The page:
I have written about Richardson’s work a couple of times before, both here, in relation to The Tunnel and in my other blog, Running Past, about the first volume of Pilgrimage, and particularly Pointed Roofs. Pilgrimage, is effectively a series of 13 autobiographical short novels which were published separately although were subsequently brought together in four volumes by Virago; they describe the life of Richardson’s thinly disguised fictional self, Miriam Henderson. The Interim is the fifth novel in the tridecology and sees Richardson’s fictional alter ego still in the lodging house in Bloomsbury, still working as a dental assistant.

PilgrimageIf The Tunnel can be seen as a book about exploring London and exploring ideas, The Interim is perhaps more about exploring people – observing those passing through the lodging house where Miriam has an eyrie-like room in the eves, overlooking the roofs of the city. It is a masterclass in people-watching, perhaps only bettered by Patrick Hamilton’s ‘Slaves of Solitude’, written 25 years later in a very similar setting.  Possibly a lodging house is a setting that ideally lends itself to the observation of others.

The focus on the people though doesn’t mean a move away from some sublime descriptions

Windows were being pushed open up and down the street.  The new year changed to a soft moonlit breath stealing through the darkness, brimming over the faces at the doors and windows, touching their brows with fingers of dawn, sending fresh soothing healing fingers in amongst their hair.  Eleven … twelve.  Across the rushing scale of St Pancras bells came a fearful clangour.  Bicycle bells, cab whistles, dinner bells, the banging of tea-trays and gongs.  Of course.  New Year.  It must be a Bloomsbury custom.  She had had her share in a Bloomsbury New Year.  Rather jolly … rowdy; but jolly in that sort of way.  She could hear the Baileys laughing and talking on their doorstep.  A smooth firm foreign voice flung out a shapely little fragment of song.  Miriam watched its outline.  It repeated itself in her mind with the foreign voice and personality of the singer.  She drew back into her room.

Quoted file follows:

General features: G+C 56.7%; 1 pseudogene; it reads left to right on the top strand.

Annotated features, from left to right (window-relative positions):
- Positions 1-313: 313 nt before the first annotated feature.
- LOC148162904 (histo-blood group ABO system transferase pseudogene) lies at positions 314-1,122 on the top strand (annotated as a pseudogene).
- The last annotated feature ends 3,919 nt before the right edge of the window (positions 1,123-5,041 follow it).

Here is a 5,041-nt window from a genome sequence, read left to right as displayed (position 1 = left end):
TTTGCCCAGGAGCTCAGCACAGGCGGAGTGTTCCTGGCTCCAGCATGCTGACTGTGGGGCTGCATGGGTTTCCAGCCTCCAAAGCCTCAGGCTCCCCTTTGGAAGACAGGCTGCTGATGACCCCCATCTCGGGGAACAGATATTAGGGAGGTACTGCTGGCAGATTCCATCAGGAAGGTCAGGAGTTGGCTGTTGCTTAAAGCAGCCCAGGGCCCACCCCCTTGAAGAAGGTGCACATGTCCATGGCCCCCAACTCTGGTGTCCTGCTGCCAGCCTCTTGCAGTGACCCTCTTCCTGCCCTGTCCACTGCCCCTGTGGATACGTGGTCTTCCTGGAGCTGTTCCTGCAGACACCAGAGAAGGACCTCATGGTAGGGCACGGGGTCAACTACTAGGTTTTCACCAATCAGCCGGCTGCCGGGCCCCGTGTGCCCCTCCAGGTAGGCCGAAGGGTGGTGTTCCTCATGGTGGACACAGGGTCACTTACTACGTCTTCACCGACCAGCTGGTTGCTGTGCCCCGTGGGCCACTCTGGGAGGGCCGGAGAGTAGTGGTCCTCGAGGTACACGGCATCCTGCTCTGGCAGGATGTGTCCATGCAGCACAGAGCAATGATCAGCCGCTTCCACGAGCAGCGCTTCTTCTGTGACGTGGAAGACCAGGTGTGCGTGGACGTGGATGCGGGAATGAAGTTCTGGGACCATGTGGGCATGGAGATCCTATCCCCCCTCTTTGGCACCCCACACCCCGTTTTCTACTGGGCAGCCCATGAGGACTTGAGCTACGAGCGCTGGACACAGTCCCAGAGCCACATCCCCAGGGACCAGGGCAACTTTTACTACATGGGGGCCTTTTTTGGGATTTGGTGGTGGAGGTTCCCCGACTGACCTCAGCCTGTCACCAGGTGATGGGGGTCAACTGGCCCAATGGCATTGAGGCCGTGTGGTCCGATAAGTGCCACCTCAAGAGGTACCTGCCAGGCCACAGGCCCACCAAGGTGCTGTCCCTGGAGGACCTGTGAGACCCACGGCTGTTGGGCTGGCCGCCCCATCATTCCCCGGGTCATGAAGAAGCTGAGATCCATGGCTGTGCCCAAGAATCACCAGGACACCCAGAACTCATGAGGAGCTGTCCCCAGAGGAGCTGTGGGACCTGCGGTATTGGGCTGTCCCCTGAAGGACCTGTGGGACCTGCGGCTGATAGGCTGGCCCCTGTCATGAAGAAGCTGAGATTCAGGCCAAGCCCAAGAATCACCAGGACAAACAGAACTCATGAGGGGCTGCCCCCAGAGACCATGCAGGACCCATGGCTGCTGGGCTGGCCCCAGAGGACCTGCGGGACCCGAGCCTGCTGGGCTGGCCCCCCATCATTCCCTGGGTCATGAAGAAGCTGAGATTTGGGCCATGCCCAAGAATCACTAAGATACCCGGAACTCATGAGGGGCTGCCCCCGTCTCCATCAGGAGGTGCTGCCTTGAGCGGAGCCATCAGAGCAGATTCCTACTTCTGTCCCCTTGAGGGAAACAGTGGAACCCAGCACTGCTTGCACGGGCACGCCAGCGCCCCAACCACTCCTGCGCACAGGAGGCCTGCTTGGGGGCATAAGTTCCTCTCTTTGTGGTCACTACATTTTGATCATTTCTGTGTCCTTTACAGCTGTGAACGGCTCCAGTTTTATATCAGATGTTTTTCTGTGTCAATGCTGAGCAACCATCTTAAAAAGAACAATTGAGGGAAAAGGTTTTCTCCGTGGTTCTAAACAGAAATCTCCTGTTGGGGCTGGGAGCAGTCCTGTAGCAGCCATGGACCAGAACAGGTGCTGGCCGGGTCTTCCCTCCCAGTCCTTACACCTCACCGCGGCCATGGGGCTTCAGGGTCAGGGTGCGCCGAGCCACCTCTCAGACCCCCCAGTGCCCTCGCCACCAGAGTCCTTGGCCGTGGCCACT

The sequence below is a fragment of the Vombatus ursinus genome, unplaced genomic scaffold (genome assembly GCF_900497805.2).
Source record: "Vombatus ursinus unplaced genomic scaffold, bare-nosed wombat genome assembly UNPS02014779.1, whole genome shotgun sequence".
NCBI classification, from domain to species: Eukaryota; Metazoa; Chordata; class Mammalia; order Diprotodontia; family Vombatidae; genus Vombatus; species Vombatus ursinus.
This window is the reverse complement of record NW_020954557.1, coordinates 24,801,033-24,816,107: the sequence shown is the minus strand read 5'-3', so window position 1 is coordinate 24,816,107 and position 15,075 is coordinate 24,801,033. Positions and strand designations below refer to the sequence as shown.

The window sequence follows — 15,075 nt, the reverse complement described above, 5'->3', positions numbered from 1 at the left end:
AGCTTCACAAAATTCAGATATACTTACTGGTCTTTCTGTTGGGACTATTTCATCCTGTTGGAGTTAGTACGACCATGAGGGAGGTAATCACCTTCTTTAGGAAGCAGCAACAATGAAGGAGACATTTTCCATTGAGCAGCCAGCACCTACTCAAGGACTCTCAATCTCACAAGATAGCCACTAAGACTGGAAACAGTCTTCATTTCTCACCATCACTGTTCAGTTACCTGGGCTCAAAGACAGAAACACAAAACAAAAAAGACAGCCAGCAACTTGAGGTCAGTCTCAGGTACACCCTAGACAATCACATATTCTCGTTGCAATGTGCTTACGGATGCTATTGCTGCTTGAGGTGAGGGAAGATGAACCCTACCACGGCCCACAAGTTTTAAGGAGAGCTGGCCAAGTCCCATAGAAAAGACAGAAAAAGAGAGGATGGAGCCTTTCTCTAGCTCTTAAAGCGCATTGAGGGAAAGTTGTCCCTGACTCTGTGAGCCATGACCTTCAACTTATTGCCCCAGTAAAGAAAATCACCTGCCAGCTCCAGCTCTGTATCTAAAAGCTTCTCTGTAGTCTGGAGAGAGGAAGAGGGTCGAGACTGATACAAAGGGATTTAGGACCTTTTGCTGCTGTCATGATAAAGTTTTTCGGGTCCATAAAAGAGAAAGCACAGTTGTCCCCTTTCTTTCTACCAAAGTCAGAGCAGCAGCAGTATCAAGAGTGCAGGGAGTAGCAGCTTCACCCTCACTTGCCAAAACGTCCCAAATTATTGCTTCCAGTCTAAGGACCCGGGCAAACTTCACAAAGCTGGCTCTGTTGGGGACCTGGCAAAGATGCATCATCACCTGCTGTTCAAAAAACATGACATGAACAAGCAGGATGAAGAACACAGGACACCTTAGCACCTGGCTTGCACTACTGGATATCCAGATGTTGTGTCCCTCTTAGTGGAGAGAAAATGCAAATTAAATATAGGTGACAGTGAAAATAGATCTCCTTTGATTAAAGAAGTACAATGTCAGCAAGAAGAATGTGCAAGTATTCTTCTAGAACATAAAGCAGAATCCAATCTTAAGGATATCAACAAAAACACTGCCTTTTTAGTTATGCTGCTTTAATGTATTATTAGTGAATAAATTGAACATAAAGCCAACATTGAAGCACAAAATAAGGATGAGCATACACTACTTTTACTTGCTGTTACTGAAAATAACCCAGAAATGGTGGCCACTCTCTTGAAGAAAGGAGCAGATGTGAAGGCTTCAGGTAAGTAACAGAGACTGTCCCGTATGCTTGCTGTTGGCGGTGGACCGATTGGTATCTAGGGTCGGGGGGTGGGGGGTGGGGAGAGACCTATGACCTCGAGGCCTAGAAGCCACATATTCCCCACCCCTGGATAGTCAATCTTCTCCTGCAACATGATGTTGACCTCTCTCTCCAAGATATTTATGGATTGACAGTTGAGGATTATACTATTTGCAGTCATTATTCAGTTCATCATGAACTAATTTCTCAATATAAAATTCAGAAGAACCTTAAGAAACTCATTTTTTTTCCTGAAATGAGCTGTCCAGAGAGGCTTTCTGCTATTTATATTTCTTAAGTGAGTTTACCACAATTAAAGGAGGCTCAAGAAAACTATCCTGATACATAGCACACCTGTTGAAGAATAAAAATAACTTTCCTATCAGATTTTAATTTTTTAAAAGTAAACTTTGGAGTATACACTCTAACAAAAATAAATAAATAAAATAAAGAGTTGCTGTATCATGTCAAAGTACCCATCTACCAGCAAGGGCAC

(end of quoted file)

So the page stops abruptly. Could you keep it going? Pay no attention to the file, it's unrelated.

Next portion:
The Interim was published in 1920 but much of it was serialised the year before in the ‘Little Review’, an American journal which promoted modernist writing set up by Margaret Anderson with links to the likes of Ezra Pound.  ‘Little Review’ had begun serialising ‘Ulysses’ in 1918 an continued until 1921 when the US Post Office refused to distribute, claiming it was obscene; there was a subsequent trial which found against ‘Ulysses’ and the ‘Little Review.’

It is apt that the work Richardson and Joyce appear side-by-side, both were ground breaking, but is seems strange that Richardson’s work has been largely forgotten – she deserves a much wider audience.